Vigilance | Rails, Trails & Zombie Trains on the Salmonberry River

In 1993 a small group of volunteers under ODFW’s direction began a five-year project to collect winter steelhead spawning and summer temperature data. Twenty-three years later, we’re still at it; collecting data, and watching. We’ve documented a cyclical but stable population of winter steelhead, and rising temperatures. We’ve mapped the extent of steelhead spawning habitat, and we’ve documented widespread use by coho in a system once dismissed as marginal coho habitat. We saw spawning distribution change after the December 2007 flood, and we’ve continued to watch as the system begins to recover.

Largely intact habitat and remoteness contribute to the Salmonberry’s healthy and diverse fish populations. Both are threatened. Increased logging and road construction on state and private timberland continue to threaten habitat. Unexpectedly, the 2007 flood started a chain of events that may forever change the Salmonberry’s character. The flood destroyed the Port of Tillamook Bay railroad that runs beside the river for most of its length.

Rather than repair it, the Port decided to stop rail operations entirely. Although the rail bed continues to erode into the river, the threat of a disastrous diesel spill is gone, and herbicide spraying along the track has ceased. But, as in any good horror movie, the dead monster has come back to life, this time with a sidekick.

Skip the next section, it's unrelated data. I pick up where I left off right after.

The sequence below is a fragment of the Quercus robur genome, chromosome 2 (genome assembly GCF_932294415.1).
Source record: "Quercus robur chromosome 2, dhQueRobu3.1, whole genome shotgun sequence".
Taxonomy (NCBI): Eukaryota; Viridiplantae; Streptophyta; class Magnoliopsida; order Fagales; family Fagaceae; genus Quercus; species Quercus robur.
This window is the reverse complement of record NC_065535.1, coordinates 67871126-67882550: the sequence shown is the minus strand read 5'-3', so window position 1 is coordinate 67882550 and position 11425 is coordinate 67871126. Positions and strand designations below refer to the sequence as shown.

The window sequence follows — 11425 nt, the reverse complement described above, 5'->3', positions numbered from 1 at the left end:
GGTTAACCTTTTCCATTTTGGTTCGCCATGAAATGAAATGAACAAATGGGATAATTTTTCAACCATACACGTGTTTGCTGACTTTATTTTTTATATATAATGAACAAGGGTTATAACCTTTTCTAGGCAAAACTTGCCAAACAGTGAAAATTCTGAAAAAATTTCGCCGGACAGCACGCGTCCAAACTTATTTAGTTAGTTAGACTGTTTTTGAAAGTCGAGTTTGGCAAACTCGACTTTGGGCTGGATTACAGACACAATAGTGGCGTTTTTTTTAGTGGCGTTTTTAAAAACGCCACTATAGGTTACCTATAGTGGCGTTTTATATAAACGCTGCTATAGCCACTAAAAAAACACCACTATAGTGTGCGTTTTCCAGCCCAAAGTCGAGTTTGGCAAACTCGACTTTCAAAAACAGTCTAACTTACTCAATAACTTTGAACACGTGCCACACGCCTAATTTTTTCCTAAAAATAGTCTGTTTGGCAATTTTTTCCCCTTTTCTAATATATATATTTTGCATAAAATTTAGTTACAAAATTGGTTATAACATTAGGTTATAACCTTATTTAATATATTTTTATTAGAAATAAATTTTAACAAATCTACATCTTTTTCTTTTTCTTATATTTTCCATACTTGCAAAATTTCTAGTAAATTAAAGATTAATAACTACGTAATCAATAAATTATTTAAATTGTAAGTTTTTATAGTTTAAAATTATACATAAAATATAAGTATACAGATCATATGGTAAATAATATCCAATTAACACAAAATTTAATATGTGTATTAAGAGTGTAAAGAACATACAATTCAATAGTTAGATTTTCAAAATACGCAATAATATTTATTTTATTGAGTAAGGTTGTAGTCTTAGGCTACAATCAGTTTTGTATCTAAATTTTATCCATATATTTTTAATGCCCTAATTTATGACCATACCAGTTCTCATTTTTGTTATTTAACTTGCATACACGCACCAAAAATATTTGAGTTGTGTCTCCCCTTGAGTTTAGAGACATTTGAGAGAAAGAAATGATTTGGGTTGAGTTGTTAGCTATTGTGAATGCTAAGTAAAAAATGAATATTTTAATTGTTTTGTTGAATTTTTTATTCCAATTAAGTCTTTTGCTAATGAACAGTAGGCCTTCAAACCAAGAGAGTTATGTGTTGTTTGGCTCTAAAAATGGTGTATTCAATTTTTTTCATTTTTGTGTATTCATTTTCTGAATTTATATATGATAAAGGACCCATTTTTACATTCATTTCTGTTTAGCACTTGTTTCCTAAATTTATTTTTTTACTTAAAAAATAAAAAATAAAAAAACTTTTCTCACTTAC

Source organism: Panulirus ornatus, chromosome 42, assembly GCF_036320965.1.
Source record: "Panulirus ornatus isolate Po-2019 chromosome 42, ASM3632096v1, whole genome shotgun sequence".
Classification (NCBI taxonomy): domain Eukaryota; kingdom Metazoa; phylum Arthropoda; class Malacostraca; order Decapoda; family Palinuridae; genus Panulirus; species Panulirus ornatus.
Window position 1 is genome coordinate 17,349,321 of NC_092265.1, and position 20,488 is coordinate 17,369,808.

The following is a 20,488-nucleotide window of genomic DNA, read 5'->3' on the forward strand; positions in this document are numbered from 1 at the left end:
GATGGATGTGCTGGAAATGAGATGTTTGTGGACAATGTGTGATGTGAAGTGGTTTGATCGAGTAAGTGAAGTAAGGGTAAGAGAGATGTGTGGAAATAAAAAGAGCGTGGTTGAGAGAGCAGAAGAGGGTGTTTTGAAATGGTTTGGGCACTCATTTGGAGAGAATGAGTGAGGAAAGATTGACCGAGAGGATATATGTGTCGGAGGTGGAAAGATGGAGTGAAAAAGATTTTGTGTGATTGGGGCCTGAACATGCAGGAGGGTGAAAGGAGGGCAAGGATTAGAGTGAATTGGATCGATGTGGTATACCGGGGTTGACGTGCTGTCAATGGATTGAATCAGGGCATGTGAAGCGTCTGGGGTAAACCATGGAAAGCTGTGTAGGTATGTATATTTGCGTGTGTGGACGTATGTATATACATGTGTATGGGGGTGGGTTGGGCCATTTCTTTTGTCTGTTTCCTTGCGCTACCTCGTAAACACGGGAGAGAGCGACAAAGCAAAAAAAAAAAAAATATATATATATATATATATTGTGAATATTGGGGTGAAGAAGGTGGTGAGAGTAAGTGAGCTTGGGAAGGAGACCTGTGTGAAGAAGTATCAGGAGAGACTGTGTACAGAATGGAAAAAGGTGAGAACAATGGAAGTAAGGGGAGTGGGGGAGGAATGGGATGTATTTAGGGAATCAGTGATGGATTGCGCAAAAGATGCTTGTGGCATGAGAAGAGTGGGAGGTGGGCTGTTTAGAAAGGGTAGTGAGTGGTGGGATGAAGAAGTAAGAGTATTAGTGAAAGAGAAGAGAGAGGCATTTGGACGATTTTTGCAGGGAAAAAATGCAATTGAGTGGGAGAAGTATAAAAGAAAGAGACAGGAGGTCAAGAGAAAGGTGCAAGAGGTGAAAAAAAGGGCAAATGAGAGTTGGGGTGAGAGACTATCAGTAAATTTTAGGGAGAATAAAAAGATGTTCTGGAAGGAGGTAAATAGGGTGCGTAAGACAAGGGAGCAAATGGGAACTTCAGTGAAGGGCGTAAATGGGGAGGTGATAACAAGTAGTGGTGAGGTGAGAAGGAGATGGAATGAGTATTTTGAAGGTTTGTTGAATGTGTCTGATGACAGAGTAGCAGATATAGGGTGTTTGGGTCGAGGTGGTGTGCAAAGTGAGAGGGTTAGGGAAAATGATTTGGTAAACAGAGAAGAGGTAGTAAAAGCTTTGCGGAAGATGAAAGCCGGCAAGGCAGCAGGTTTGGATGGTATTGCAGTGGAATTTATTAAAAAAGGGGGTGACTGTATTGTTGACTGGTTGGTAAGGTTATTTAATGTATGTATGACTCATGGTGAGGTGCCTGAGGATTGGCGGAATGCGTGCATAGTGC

The Oregon Coast Scenic Railroad leased the remaining track from POTB and decided to rebuild in the lower five miles of the Salmonberry. Fortunately, one Native Fish Society member’s vigilance resulted in a cease and desist order from the Corp of Engineers and a court case that is still unresolved.

As for the monster’s sidekick, there is a multi-agency effort to create a “rail with trail” from the Willamette Valley, through the Coast Range, down the Salmonberry, and all the way to Tillamook. The original plan called for a wide, hard-surface trail suitable for road bikes, pedestrians, and equestrians all the way through.

Wild fish advocates succeeded in getting the plan changed so that the Salmonberry portion will be a narrow dirt “adventure trail”. But the cat is out of the bag. On any nice weekend, there are hordes of hikers scrambling along a trail that hasn’t been built yet. It’s hard to predict the full impact of increased use on the Salmonberry’s wild fish. Steelhead are easily flushed off their redds; crowds of hikers in April and May will have an effect similar to crowds of anglers in March. We routinely find people fishing in summer who don’t know the river is closed to trout angling year-round and it’s safe to assume that poaching will increase as more people wander into the area. The need for a long-term stewardship presence will not end. There are too many threats to this unique resource.

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